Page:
Penetration testing is a form of ethical hacking that is conducted in an authorised fashion and typically contracted and scheduled. It concentrates on attacking software and computer systems by scanning ports, checking for known defects in detected protocols and services, and attempting to verify them via safe exploitation techniques. They are often bound by a very tight and formally specified scope and may relate to a single system or service.
A full-blown red teaming exercise by contrast is often much broader in participation and scope and can be “gloves off” in terms of not requiring a formal scope to be prepared in advance but granting relatively free range of action to an attacking team. Its goal is to highlight any exploitable weakness whether it be in a process or procedure, not simply discovering a technical vulnerability. Red teaming can include activities not seen in penetration tests, such as social engineering (emailing staff to try and trick them into providing passwords for example). It can also aim to highlight procedural issues, such as performing a simulated attack late at night to test if there is out of hours coverage of monitoring capabilities.
Additionally, not all red teaming necessarily involves any actual penetration testing and probing of systems at all, especially if the primary purpose is to evaluate response processes for weakness, as opposed to locating technical vulnerabilities in operated hardware and software systems.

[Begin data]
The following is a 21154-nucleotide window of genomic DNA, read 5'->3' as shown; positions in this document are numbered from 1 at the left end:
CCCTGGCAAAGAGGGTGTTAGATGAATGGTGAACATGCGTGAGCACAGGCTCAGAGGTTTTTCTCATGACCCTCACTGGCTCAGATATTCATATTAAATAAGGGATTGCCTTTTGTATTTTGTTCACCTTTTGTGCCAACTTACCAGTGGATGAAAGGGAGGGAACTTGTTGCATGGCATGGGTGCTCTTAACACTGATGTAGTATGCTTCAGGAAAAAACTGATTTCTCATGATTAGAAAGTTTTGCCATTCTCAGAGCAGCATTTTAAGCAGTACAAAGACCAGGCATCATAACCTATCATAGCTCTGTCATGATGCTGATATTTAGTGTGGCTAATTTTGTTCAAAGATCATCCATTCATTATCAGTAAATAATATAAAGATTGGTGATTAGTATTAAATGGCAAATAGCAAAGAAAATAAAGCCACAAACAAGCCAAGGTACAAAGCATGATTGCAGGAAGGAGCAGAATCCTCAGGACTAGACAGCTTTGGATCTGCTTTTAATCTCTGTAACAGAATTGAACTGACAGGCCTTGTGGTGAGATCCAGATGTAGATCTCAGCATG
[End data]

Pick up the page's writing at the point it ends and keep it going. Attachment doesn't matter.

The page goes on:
Different types of red teaming exercise may be employed, and the form that is selected depends on factors such as the resources available for the exercise (in terms of time, personnel, and finances) as well as the level of acceptable risk to operated systems: the more “real” an attack scenario is, the greater the likelihood of disruption to service. Similar to military simulations, red teaming in cybersecurity can be performed on a scale where there is a tradeoff between cost and convenience, with the most useful testing forms being the most expensive and timely to conduct: